Newlywed Whose Bride Lost Her Memory Helps Her Remember With 100 Wedding Photos

100 wedding photos

A traumatic brain injury a month after she got married left Tunicia Hall unable to remember her wedding -- or her husband. She'd had a near-fatal brain hemorrhage after a sudden, horrible headache. She called 911 and soon learned she'd had a rare type of stroke that caused bleeding on the surface of the brain. Doctors said she had only a 50/50 chance of survival. She did survive. But she lost a lot.

At one point, the 42-year-old newlywed asked her husband of a few months: "Are we married?"

As heartbreaking as that was to hear, Raleigh Hall, 50, refused to accept that his new wife's memory was gone. The two had known each other for 30 years. He wanted her to remember her life, and theirs together. So he plastered the walls of her hospital room with wedding photos -- 100 of them. Talk about true love.

Over time, her memories started to return. Even the doctors were amazed.


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"The photographs did help," Dr. Richard Temis, who treated Hall, told The Stir.

Temis, the director of the Center for Neurocritical Care at North Shore University Hospital in Manhasset, New York, said that healing from brain trauma like Hall's is a complicated, delicate process.

"When it comes to recovering from a brain injury, there are so many different components," he said. "Family is a big part of that. It was very moving."

The wedding photographs her husband put up prompted questions from Tunicia, he said. And then the memories slowly started coming back into focus -- and the emotions to go with them.

Said Raleigh Hall on the Today show:

The pictures started drawing her not just to our marriage but to the celebration ... when all the people celebrated our love. So she experienced the love again through the pictures.

Tunicia told the show that she had no idea what Raleigh was doing at first, but she was intrigued all the same:

I’m laying in bed watching him go back and forth, and I’m wondering: Why is he putting those pictures up? [But then] seeing the pictures every day when I woke up was wonderful.

It's an incredible story and such a testament to the power our family members have over our health and even our very sense of self.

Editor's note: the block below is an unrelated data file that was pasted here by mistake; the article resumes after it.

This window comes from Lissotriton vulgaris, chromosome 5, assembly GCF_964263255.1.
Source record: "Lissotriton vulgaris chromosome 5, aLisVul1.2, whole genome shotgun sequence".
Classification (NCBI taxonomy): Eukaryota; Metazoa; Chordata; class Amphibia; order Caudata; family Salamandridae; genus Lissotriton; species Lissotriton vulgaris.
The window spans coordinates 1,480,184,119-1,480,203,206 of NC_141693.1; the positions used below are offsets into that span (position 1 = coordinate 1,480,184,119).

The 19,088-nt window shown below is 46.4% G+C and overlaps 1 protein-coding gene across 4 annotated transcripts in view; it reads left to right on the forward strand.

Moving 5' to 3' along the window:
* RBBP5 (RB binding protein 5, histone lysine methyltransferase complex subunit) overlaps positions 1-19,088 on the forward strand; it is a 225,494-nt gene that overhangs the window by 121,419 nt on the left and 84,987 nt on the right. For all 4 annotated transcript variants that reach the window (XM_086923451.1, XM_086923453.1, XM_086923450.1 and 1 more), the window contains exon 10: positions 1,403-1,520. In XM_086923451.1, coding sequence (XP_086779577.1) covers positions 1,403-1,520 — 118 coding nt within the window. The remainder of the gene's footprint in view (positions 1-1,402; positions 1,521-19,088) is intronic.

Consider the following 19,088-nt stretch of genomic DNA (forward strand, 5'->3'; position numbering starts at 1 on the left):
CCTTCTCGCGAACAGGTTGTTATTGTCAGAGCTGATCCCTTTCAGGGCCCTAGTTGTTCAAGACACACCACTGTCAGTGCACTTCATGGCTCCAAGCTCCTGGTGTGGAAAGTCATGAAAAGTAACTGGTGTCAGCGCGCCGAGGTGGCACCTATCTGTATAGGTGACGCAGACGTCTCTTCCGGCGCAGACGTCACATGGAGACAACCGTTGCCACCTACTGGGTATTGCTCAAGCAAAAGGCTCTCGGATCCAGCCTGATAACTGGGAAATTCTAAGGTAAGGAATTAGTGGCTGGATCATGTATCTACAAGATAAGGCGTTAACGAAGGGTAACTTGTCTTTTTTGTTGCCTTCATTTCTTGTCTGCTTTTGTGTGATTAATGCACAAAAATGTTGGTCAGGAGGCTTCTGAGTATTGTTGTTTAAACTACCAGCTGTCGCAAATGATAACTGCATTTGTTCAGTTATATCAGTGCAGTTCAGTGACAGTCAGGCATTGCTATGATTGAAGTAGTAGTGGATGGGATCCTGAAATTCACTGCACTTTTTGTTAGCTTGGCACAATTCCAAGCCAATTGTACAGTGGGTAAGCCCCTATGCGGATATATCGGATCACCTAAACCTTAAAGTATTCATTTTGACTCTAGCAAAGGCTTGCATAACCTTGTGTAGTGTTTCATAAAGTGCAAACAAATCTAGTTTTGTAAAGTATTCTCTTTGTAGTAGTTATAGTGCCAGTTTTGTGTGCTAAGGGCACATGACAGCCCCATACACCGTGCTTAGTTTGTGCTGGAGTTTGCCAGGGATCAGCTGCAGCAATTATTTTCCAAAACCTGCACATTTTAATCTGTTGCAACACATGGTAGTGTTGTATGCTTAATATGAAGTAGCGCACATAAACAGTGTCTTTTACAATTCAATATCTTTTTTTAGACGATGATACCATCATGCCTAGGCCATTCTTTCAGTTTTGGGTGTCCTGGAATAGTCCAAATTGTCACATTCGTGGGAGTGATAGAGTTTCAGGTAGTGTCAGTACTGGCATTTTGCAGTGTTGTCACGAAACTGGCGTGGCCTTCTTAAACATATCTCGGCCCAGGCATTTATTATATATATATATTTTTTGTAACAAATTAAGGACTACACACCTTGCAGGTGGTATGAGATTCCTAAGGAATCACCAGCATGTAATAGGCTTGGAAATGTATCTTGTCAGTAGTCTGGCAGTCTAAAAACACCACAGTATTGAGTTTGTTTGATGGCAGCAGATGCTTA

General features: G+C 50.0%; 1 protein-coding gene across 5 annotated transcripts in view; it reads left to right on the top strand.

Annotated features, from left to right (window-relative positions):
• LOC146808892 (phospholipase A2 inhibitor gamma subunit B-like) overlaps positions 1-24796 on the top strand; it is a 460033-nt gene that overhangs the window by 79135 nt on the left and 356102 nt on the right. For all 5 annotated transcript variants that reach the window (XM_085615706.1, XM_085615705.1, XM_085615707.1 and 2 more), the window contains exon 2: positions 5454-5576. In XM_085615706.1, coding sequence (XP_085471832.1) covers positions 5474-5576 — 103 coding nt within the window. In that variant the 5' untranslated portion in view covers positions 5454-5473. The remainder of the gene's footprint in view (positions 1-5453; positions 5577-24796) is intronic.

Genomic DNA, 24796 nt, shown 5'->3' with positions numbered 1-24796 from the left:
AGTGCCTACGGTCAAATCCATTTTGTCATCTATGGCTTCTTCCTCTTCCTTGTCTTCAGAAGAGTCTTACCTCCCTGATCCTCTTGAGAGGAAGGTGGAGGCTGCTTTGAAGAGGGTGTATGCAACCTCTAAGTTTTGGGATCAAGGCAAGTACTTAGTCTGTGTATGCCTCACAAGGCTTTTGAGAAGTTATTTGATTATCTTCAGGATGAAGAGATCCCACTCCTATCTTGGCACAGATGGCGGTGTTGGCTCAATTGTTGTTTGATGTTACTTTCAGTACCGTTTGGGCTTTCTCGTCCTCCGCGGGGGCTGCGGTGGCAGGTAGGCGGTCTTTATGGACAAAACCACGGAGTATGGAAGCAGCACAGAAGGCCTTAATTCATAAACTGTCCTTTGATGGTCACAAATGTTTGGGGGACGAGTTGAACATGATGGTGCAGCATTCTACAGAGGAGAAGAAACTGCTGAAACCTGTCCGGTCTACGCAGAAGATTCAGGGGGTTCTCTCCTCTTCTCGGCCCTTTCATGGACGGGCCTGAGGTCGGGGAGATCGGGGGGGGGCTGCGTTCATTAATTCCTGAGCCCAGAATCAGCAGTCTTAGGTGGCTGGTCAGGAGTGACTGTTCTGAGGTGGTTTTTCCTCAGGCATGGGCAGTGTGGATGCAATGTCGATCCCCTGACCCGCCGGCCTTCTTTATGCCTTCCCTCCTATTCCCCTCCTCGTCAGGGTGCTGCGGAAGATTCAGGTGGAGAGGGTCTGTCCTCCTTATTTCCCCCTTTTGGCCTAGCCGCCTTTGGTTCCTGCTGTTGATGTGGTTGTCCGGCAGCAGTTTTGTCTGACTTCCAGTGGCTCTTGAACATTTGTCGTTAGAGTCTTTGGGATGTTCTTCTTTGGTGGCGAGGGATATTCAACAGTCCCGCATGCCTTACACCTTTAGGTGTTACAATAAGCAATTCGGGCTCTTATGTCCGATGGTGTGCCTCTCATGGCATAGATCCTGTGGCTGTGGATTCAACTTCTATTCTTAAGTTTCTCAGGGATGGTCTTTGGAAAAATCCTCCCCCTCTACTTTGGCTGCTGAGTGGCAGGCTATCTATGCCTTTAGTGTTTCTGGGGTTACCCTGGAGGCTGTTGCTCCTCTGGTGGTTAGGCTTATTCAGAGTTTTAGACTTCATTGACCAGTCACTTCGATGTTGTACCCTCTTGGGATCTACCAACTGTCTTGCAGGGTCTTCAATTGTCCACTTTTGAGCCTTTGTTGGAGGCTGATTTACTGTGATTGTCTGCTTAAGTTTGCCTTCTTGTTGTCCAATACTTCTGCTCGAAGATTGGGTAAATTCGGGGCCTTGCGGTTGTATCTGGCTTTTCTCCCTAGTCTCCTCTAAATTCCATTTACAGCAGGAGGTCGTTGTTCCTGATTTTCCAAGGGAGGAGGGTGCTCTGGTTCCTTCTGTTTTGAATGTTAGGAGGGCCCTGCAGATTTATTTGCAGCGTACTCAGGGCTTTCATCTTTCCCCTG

"Her future looks bright," said Dr. Temis, but he added that an event like this takes a toll. He cautioned that anyone experiencing weakness on one side of the body, bad headaches, or slurring of the speech should go to the emergency room for help as quickly as possible.

As a wife, I can barely even imagine what it would be like to have my husband forget our wedding day or any part of our marriage. After nearly 12 years, we have been through it all -- deaths in the family, three births, huge fights, small arguments, job changes, big moves. We share that. They are OUR memories. If he lost them, we'd lose such a part of what makes us US.

The Halls have a fighting chance for a long and happy marriage if this is how they face adversity as newlyweds.

Sometimes in marriage, the everyday annoyances can take over, and it's easy to forget that you are on the same team. When one falls, the other picks her up and vice versa. The Halls are already there. They've had the ultimate test early on in their marriage. And how did they answer that painful, tragic call?

With 100 wedding photos. And so much love.

Theirs is a real partnership. A real union. A real love. Having all that to hold onto gives Tunicia a real chance to make a full recovery. If she and Raleigh continue on this beautiful path they've forged, they'll be one of the lucky couples whose marriage truly does last a lifetime.

How would you help your husband remember your life together if he were to forget?

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